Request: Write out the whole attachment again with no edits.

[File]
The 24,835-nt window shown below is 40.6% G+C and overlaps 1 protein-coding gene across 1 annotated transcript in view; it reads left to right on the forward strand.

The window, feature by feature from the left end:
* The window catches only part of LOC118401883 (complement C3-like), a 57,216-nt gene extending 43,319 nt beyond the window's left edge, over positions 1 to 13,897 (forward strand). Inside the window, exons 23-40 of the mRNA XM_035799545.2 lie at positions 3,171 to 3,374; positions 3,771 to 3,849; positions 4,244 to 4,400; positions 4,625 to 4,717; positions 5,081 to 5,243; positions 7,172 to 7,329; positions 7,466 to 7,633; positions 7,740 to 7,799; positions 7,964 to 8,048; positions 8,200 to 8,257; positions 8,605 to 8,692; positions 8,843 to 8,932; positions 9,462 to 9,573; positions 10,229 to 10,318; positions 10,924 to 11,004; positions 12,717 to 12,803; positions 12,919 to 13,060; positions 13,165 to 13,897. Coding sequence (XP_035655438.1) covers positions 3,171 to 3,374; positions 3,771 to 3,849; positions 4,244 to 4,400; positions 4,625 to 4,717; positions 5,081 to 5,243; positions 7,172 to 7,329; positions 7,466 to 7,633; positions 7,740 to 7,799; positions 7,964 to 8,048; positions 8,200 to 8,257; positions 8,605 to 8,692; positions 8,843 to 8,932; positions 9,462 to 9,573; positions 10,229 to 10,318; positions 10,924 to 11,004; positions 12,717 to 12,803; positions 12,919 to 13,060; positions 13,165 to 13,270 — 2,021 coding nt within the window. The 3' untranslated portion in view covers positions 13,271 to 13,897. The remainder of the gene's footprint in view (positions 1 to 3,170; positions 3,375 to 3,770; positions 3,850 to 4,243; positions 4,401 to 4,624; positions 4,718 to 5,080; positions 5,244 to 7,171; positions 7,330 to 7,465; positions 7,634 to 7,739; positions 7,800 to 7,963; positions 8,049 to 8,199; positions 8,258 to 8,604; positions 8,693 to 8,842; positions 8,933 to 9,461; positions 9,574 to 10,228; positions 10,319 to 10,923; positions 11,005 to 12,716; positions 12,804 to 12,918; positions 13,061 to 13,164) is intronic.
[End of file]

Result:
The 24,835-nt window shown below is 40.6% G+C and overlaps 1 protein-coding gene across 1 annotated transcript in view; it reads left to right on the forward strand.

The window, feature by feature from the left end:
* The window catches only part of LOC118401883 (complement C3-like), a 57,216-nt gene extending 43,319 nt beyond the window's left edge, over positions 1 to 13,897 (forward strand). Inside the window, exons 23-40 of the mRNA XM_035799545.2 lie at positions 3,171 to 3,374; positions 3,771 to 3,849; positions 4,244 to 4,400; positions 4,625 to 4,717; positions 5,081 to 5,243; positions 7,172 to 7,329; positions 7,466 to 7,633; positions 7,740 to 7,799; positions 7,964 to 8,048; positions 8,200 to 8,257; positions 8,605 to 8,692; positions 8,843 to 8,932; positions 9,462 to 9,573; positions 10,229 to 10,318; positions 10,924 to 11,004; positions 12,717 to 12,803; positions 12,919 to 13,060; positions 13,165 to 13,897. Coding sequence (XP_035655438.1) covers positions 3,171 to 3,374; positions 3,771 to 3,849; positions 4,244 to 4,400; positions 4,625 to 4,717; positions 5,081 to 5,243; positions 7,172 to 7,329; positions 7,466 to 7,633; positions 7,740 to 7,799; positions 7,964 to 8,048; positions 8,200 to 8,257; positions 8,605 to 8,692; positions 8,843 to 8,932; positions 9,462 to 9,573; positions 10,229 to 10,318; positions 10,924 to 11,004; positions 12,717 to 12,803; positions 12,919 to 13,060; positions 13,165 to 13,270 — 2,021 coding nt within the window. The 3' untranslated portion in view covers positions 13,271 to 13,897. The remainder of the gene's footprint in view (positions 1 to 3,170; positions 3,375 to 3,770; positions 3,850 to 4,243; positions 4,401 to 4,624; positions 4,718 to 5,080; positions 5,244 to 7,171; positions 7,330 to 7,465; positions 7,634 to 7,739; positions 7,800 to 7,963; positions 8,049 to 8,199; positions 8,258 to 8,604; positions 8,693 to 8,842; positions 8,933 to 9,461; positions 9,574 to 10,228; positions 10,319 to 10,923; positions 11,005 to 12,716; positions 12,804 to 12,918; positions 13,061 to 13,164) is intronic.